Our enamel jewelry is made by a technique called champlevé enamel; multiple layers of glass are heat fused into a trough of 18kt gold and then polished until the enamel is flush with the gold. This process is also known as “hot enamel”, “French enamel” or “vitreous enamel” and is a superior process to “cold enamel” which is applied to the surface of the metal and more prone to chipping rather than fused into a trough. The champleve enamel process dates back to the 13th century BC. Naturally occurring minerals are heated to temperatures between 2000-2400 F until molten glass forms and then its rapidly cooled. This firing process gives champleve enamel is unique combination of properties. There are many surviving examples of jewelry and sculpture made with champleve enamel from as far back as the Byzantine era, so the extra time you spend considering care, storage and cleaning will ensure your jewelry as well remains in excellent condition for generations to come.
AVOID DIRECT IMPACTS TO THE ENAMEL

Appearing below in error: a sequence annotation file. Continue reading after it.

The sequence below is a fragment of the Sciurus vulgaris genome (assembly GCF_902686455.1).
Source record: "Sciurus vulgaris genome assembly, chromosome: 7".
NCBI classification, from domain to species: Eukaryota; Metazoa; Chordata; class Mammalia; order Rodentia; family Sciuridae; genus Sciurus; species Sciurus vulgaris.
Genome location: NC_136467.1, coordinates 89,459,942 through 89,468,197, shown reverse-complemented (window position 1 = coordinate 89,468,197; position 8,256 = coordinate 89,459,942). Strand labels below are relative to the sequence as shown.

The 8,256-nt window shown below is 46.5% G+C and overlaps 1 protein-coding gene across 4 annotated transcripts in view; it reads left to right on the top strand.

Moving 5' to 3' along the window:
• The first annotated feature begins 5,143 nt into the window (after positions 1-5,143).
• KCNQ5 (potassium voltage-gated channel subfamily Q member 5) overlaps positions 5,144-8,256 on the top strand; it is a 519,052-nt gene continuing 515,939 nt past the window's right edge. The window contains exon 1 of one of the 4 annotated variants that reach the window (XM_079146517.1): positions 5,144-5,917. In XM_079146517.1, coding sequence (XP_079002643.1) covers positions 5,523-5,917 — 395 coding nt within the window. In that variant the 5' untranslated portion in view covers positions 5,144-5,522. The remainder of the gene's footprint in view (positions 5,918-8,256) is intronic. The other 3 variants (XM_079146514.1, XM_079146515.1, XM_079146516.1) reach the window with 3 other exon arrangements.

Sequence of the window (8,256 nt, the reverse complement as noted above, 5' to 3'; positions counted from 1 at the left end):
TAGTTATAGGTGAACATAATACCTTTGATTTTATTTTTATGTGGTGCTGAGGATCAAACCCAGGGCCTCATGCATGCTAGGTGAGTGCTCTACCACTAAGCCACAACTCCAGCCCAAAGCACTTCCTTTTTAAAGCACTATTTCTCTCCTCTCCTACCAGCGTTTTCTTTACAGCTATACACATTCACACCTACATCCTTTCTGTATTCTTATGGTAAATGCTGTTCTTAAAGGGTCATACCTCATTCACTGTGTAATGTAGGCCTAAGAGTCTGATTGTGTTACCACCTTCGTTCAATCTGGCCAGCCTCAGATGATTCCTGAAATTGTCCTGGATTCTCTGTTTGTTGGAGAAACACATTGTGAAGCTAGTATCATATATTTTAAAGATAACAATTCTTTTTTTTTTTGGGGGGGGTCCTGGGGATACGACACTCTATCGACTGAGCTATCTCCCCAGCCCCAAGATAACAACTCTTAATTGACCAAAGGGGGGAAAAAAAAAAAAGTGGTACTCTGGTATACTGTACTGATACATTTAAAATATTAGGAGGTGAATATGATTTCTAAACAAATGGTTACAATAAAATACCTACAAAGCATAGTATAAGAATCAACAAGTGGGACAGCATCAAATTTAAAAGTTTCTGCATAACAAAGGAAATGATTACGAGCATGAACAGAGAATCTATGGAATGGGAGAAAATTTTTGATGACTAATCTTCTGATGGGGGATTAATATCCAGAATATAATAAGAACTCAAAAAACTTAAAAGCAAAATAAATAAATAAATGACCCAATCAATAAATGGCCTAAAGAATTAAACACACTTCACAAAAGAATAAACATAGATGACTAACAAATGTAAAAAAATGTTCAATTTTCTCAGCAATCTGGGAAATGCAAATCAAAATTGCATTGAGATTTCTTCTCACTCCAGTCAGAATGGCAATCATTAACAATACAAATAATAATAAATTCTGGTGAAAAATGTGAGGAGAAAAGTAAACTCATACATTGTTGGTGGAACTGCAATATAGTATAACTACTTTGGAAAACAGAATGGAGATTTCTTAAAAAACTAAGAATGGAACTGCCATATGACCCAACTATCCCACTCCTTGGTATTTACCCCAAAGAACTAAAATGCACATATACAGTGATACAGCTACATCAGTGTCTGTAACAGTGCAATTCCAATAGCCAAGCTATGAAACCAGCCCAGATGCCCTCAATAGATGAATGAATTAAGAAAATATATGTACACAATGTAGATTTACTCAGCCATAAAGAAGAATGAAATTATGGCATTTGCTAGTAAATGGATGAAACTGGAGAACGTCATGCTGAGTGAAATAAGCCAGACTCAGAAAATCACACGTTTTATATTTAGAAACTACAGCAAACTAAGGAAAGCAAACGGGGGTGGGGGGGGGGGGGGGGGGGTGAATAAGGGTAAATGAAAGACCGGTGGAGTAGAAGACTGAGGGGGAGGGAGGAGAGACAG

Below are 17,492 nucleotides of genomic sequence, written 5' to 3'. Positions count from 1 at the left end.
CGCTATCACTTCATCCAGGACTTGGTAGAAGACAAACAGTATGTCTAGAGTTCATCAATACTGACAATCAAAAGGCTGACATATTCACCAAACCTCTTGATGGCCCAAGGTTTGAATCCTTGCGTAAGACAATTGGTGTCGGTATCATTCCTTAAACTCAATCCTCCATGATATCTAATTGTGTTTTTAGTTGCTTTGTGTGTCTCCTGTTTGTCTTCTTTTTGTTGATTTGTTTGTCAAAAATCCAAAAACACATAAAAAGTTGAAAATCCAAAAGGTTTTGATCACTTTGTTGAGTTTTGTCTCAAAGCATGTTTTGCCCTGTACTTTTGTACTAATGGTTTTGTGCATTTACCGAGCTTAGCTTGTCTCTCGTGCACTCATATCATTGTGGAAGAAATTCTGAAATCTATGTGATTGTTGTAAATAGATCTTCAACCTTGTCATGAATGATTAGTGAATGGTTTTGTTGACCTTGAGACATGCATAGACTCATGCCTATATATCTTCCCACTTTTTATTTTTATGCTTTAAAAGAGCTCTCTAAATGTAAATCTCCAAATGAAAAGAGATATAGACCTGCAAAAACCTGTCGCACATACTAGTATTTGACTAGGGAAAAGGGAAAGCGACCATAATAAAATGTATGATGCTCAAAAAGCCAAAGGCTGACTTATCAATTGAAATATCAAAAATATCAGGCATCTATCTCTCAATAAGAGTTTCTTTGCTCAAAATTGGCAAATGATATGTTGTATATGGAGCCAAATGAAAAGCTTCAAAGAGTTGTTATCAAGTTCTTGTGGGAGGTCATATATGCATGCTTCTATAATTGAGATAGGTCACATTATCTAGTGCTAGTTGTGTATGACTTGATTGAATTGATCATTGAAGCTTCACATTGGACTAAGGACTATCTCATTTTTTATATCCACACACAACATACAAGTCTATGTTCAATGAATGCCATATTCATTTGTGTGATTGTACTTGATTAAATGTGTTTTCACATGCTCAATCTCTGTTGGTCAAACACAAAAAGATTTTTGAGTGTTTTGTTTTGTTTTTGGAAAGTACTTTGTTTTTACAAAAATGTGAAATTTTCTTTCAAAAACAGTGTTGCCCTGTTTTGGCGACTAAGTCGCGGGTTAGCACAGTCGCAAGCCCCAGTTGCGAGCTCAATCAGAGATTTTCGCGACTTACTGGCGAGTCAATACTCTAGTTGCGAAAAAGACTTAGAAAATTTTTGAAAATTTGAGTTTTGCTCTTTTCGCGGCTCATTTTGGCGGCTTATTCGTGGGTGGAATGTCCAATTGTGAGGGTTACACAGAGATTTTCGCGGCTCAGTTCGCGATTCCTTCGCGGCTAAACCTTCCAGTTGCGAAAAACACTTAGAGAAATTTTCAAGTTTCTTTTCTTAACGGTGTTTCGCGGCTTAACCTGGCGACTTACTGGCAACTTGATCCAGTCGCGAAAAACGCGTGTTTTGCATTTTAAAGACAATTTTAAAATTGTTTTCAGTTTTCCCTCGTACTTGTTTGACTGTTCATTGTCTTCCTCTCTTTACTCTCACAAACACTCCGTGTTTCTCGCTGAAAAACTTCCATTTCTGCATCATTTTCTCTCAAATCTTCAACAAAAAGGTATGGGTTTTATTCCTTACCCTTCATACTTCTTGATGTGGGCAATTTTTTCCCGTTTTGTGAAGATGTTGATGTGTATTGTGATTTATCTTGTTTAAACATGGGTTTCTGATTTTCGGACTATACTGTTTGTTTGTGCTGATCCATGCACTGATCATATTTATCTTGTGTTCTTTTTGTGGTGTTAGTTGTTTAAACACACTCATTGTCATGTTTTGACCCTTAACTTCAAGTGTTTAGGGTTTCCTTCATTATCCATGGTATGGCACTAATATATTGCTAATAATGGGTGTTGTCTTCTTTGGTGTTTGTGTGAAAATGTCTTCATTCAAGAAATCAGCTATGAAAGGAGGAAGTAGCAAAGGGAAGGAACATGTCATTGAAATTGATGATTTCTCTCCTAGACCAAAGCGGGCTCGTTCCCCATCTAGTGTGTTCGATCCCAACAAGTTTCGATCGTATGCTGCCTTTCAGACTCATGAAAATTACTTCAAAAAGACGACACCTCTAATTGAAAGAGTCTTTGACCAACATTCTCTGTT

The biggest danger to enamel is cracking due to high impact directly to the piece or due to dropping it. Handle jewelry carefully when putting it on or taking it off. If it does crack, it can be repaired by a skilled enamelist. We prefer to make any repairs to damaged Foundrae pieces ourselves. If damage occurs, please contact the retail establishment where you purchased your piece.
PROTECT IT DURING STORAGE
Wrap enamel jewelry in tissue paper or a soft cloth before storing to prevent the glass enamel from sustaining chips or scratches from your other jewelry.
Shine it with a microfiber cloth and lukewarm water
Keep the shine by wiping the enamel and high polished surfaces with a soft cloth to remove dirt and smudges. Microfiber cloths work quite well. You can also rinse with lukewarm water and use a soft cloth to pat dry.
AVOID CONTACT WITH CHEMICALS
Do not wear while using harsh chemicals, household cleaners. Apply makeup, perfume and hair spray before putting on jewelry, and do not wear your gold or enameled pieces in a swimming pool. Chlorine can damage gold, causing it to pit or become brittle.